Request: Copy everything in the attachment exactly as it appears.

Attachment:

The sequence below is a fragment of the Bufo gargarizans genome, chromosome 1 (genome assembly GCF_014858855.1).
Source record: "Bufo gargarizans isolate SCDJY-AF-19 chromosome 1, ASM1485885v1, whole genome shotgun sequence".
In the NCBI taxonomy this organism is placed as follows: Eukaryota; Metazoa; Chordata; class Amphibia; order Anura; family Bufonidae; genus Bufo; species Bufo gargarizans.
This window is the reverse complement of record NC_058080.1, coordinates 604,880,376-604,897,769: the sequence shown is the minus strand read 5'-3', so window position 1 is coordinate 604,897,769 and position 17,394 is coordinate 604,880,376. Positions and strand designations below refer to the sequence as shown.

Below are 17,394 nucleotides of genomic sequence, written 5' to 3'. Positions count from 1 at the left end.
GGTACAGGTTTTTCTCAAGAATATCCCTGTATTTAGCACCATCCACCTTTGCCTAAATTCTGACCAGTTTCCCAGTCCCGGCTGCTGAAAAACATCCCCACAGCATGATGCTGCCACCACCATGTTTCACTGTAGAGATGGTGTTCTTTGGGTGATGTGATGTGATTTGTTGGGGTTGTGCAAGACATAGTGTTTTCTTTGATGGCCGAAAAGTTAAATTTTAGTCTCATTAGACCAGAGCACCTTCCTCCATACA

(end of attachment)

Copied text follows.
The sequence below is a fragment of the Bufo gargarizans genome, chromosome 1 (genome assembly GCF_014858855.1).
Source record: "Bufo gargarizans isolate SCDJY-AF-19 chromosome 1, ASM1485885v1, whole genome shotgun sequence".
In the NCBI taxonomy this organism is placed as follows: Eukaryota; Metazoa; Chordata; class Amphibia; order Anura; family Bufonidae; genus Bufo; species Bufo gargarizans.
This window is the reverse complement of record NC_058080.1, coordinates 604,880,376-604,897,769: the sequence shown is the minus strand read 5'-3', so window position 1 is coordinate 604,897,769 and position 17,394 is coordinate 604,880,376. Positions and strand designations below refer to the sequence as shown.

Below are 17,394 nucleotides of genomic sequence, written 5' to 3'. Positions count from 1 at the left end.
GGTACAGGTTTTTCTCAAGAATATCCCTGTATTTAGCACCATCCACCTTTGCCTAAATTCTGACCAGTTTCCCAGTCCCGGCTGCTGAAAAACATCCCCACAGCATGATGCTGCCACCACCATGTTTCACTGTAGAGATGGTGTTCTTTGGGTGATGTGATGTGATTTGTTGGGGTTGTGCAAGACATAGTGTTTTCTTTGATGGCCGAAAAGTTAAATTTTAGTCTCATTAGACCAGAGCACCTTCCTCCATACA